Personal bankruptcies have fallen to their lowest level for five years.
Official figures released by the Insolvency Service show that the number of people going bust in the first three months of the year fell to 6,663.
That’s a drop of 27 per cent compared to the same period 12 months ago.
Meanwhile personal insolvencies – which include debt relief orders and individual voluntary arrangements -dropped to their lowest level in five year.
There were 25,006 across England and Wales between January and March 2013, 12.9 per cent less than in the first three months of 2012.
But debt charities warned that the figures mask the real financial difficulties hitting millions of hard-up householders.
Delroy Corinaldi of Step Change said: “The declining levels of personal insolvency suggest that large debt levels may be declining. However, we know that the pattern of debt is beginning to change, as households are increasingly falling behind on priority living costs such as council tax, energy bills and rent.”
Joanna of the Money Advice Trust, warned that many people couldn’t actually afford to go bankrupt. “Getting the £700 - £525 for the deposit plus £175 for the court fee - together to petition for bankruptcy is not easy for people already struggling with debts. The result is that people are often left to drift in a financial black hole where they can’t afford to repay their debts, can’t afford bankruptcy, and have no other way out.”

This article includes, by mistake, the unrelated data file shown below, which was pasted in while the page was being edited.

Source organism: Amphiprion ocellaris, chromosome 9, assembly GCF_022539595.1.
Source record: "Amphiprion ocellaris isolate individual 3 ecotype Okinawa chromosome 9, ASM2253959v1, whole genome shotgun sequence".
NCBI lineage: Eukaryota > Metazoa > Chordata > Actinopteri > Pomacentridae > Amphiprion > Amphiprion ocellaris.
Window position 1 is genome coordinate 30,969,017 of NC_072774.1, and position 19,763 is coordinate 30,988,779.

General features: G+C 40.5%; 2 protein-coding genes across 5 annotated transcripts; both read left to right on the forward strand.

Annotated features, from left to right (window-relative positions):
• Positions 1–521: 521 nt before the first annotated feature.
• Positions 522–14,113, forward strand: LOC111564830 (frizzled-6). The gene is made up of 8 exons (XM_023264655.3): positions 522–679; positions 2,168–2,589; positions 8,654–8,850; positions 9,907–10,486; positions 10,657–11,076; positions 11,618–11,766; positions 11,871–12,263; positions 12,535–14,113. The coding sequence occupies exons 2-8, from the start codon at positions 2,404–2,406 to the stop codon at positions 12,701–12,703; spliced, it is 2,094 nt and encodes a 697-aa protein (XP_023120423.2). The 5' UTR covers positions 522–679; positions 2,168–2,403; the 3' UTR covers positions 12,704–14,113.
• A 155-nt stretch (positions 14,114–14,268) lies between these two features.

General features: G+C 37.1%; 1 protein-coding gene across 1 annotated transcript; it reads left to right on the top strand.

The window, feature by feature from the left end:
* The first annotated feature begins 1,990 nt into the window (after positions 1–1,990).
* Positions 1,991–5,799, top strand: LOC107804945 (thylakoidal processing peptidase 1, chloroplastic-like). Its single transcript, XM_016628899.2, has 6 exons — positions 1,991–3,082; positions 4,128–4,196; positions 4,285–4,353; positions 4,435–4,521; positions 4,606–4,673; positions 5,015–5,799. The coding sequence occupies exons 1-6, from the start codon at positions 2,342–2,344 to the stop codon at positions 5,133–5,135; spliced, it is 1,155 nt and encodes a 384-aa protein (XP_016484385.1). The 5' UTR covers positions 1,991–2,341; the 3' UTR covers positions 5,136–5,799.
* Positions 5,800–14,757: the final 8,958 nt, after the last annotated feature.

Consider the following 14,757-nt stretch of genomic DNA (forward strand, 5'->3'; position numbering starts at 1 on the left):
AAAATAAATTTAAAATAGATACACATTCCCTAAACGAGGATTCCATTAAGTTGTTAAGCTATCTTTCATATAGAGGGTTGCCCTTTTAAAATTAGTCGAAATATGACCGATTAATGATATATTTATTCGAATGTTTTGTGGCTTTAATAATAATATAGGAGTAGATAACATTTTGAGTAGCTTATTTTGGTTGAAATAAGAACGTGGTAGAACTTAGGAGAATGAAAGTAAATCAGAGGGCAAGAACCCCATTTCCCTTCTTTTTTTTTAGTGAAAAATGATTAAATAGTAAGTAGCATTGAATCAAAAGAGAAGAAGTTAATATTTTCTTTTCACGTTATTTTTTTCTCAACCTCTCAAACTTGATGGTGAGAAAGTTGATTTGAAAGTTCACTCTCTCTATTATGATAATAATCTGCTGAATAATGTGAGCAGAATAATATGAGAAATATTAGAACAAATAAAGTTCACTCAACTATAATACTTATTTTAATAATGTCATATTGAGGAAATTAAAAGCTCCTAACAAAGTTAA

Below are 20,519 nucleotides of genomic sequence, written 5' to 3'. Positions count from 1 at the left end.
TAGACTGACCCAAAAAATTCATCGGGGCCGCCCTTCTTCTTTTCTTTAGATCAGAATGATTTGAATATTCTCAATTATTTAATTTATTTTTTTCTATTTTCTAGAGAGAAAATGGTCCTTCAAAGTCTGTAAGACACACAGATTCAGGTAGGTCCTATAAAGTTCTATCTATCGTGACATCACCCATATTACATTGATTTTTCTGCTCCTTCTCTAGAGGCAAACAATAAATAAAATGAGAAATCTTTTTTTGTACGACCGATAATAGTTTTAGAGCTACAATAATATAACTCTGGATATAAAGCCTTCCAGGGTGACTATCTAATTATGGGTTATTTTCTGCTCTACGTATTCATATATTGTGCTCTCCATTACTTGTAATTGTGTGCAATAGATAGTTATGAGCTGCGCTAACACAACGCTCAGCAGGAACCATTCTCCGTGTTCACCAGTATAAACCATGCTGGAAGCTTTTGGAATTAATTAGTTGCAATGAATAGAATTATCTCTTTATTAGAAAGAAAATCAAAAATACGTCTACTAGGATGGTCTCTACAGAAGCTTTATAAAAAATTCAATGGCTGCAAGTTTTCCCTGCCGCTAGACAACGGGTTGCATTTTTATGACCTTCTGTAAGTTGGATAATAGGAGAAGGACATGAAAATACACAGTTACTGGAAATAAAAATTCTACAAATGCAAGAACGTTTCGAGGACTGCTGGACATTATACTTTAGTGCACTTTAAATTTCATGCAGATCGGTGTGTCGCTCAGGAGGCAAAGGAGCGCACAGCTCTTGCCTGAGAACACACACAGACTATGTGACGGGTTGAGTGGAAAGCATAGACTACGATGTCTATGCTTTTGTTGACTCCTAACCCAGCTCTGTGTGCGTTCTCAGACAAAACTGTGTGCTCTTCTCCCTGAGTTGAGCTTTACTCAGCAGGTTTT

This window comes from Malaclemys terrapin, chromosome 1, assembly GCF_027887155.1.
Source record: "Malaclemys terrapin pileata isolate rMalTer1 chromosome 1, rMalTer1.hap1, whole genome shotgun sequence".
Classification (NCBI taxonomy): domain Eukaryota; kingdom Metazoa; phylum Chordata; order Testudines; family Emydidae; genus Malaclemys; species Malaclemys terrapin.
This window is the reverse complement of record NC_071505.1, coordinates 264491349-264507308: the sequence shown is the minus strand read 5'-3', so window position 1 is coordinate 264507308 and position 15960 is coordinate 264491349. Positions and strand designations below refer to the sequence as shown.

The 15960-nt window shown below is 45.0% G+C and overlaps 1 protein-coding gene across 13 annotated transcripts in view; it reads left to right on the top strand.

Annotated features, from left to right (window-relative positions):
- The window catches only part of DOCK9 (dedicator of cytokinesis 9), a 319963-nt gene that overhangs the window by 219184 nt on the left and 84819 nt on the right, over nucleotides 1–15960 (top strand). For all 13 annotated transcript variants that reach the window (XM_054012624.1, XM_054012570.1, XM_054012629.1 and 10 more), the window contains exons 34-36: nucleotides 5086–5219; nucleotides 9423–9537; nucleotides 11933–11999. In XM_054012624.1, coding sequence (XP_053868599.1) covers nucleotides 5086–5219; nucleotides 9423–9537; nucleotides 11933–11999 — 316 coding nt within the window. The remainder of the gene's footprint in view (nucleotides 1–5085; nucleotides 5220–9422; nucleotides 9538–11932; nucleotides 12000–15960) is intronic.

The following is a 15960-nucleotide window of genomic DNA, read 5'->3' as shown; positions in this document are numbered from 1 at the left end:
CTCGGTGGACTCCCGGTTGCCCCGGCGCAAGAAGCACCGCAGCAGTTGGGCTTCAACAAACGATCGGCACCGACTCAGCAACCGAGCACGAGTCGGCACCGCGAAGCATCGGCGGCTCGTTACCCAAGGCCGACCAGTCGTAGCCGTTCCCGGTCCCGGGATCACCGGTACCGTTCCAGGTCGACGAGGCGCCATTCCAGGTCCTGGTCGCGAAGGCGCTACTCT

Her view was backed up by Charles Turner of the Insolvency Practitioners Association. “Bankruptcies are an expensive bureaucratic process which provide poor returns for creditors and so are less favoured as a solution.”
He said he has seen evidence that debt management plans, which are not included in the figures because they are an informal process, have “grown significantly”, because they are seen as more cost-effective.
Meanwhile company failures also fell to their lowest level in five years, despite high profile flops such as HMV, Jessops and Republic.
Liquidations in England and Wales fell 15.8 per cent over the year to 3,619 in the first quarter. That was 5.3 per cent lower than the last three months of 2012.
But Stewart Baird of Stone Ventures, said: “There is something artificial about the current liquidation rate and I suspect we may see corporate insolvencies start to rise again at some point.”